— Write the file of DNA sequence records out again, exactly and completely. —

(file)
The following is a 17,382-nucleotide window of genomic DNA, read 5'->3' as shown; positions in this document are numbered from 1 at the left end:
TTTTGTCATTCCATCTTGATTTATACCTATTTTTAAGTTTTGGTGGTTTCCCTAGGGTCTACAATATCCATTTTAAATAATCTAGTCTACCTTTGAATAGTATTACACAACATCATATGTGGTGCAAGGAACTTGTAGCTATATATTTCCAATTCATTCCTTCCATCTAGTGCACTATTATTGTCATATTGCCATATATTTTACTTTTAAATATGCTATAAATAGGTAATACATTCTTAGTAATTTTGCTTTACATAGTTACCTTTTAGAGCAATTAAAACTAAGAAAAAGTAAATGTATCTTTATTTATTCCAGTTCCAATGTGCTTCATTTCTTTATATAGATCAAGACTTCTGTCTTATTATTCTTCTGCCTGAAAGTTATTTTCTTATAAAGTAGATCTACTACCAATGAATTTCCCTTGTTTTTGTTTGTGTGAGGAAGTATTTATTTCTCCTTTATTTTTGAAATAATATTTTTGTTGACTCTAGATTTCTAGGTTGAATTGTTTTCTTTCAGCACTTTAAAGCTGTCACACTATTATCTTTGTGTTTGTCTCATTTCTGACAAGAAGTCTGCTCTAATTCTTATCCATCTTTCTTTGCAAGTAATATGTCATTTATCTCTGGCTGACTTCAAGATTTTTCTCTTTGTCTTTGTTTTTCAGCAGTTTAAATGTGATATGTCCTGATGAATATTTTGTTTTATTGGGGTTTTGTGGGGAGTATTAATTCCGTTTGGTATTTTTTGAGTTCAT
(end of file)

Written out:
The following is a 17,382-nucleotide window of genomic DNA, read 5'->3' as shown; positions in this document are numbered from 1 at the left end:
TTTTGTCATTCCATCTTGATTTATACCTATTTTTAAGTTTTGGTGGTTTCCCTAGGGTCTACAATATCCATTTTAAATAATCTAGTCTACCTTTGAATAGTATTACACAACATCATATGTGGTGCAAGGAACTTGTAGCTATATATTTCCAATTCATTCCTTCCATCTAGTGCACTATTATTGTCATATTGCCATATATTTTACTTTTAAATATGCTATAAATAGGTAATACATTCTTAGTAATTTTGCTTTACATAGTTACCTTTTAGAGCAATTAAAACTAAGAAAAAGTAAATGTATCTTTATTTATTCCAGTTCCAATGTGCTTCATTTCTTTATATAGATCAAGACTTCTGTCTTATTATTCTTCTGCCTGAAAGTTATTTTCTTATAAAGTAGATCTACTACCAATGAATTTCCCTTGTTTTTGTTTGTGTGAGGAAGTATTTATTTCTCCTTTATTTTTGAAATAATATTTTTGTTGACTCTAGATTTCTAGGTTGAATTGTTTTCTTTCAGCACTTTAAAGCTGTCACACTATTATCTTTGTGTTTGTCTCATTTCTGACAAGAAGTCTGCTCTAATTCTTATCCATCTTTCTTTGCAAGTAATATGTCATTTATCTCTGGCTGACTTCAAGATTTTTCTCTTTGTCTTTGTTTTTCAGCAGTTTAAATGTGATATGTCCTGATGAATATTTTGTTTTATTGGGGTTTTGTGGGGAGTATTAATTCCGTTTGGTATTTTTTGAGTTCAT